The project also seeks to prevent mental health issues early on. Some of the agency’s two-year-long funding will be dedicated to organizing community events — the approach Hennessy was already taking in Elong Elong and its vicinity. She has noticed how monthly community barbecues have become a way of identifying at-risk farmers.

“Sometimes, it’s really hard for people to ask for help and to ask for support, so it’s really important today to make them feel welcome, and to know that it’s okay to ask for help,” she said — a point emphasized by Britain’s Prince Harry when he visited Dubbo with Meghan Markle in October to draw attention to the farmers’ plight.

But some farmers say far more radical efforts are needed to help them, given their particular vulnerability to the effects of climate change. “Financial assistance and farm-gate counselors are only a Band-Aid solution,” said 62-year old Charlie Prell, who said he and his wife suffered severe mental health issues after being forced to sell much of their livestock during a drought about a decade ago.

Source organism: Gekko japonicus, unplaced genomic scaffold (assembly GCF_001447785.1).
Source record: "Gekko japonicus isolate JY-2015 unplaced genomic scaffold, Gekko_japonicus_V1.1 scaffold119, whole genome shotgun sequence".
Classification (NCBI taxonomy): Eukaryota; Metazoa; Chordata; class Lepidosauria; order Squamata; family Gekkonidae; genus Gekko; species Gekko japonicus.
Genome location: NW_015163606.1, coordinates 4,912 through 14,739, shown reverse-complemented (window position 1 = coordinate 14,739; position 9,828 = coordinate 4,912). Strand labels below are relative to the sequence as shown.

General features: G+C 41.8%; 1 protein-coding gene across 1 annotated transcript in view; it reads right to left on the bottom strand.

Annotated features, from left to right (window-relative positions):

Since then, Prell has been able to regrow his business, hiring two part-time employees and paying off some of his debts. But the sudden turnaround was in large part due to luck: His farm sits on an expanding wind farm, and he now draws a steady income from hosting turbines.

Even so, Prell said, he and his wife still occasionally suffer from anxiety, almost a decade on.

Mark Gardner, who advises farmers on how to adapt their businesses to climate change, warned that mental health problems often create a vicious cycle, leading to even less revenue, which further exacerbates stress. Once that happens, he said, people “become very reactive, and their decision-making is not very rational. It’s a downward spiral.”

Gardner advises farmers to be braver about abandoning costly farming methods, such as spray watering systems, before it is too late. “Simply praying for rain is incredibly risky,” he said.

Studies that Gardner’s company, Vanguard Business Services, has conducted in collaboration with Australian researchers suggest that farmers who focus on crops that need less water, for instance, are less likely to suffer from mental health issues.

Perhaps the biggest obstacle to change, however, is political, according to Gardner.

“There’s a lot of denial about climate change,” he said.

In Elong Elong, many farmers said they do not blame climate change for the current drought. They remain hopeful that drought-breaking rain will one day return, as it always has after prolonged dry periods over the past century.

At her farm, a short drive from the local gas station, Sandra Weaver was celebrating the government assistance she had just received, money that would keep the “wolves at bay” for some time, she said.

But the question nobody here can answer is: for how much longer?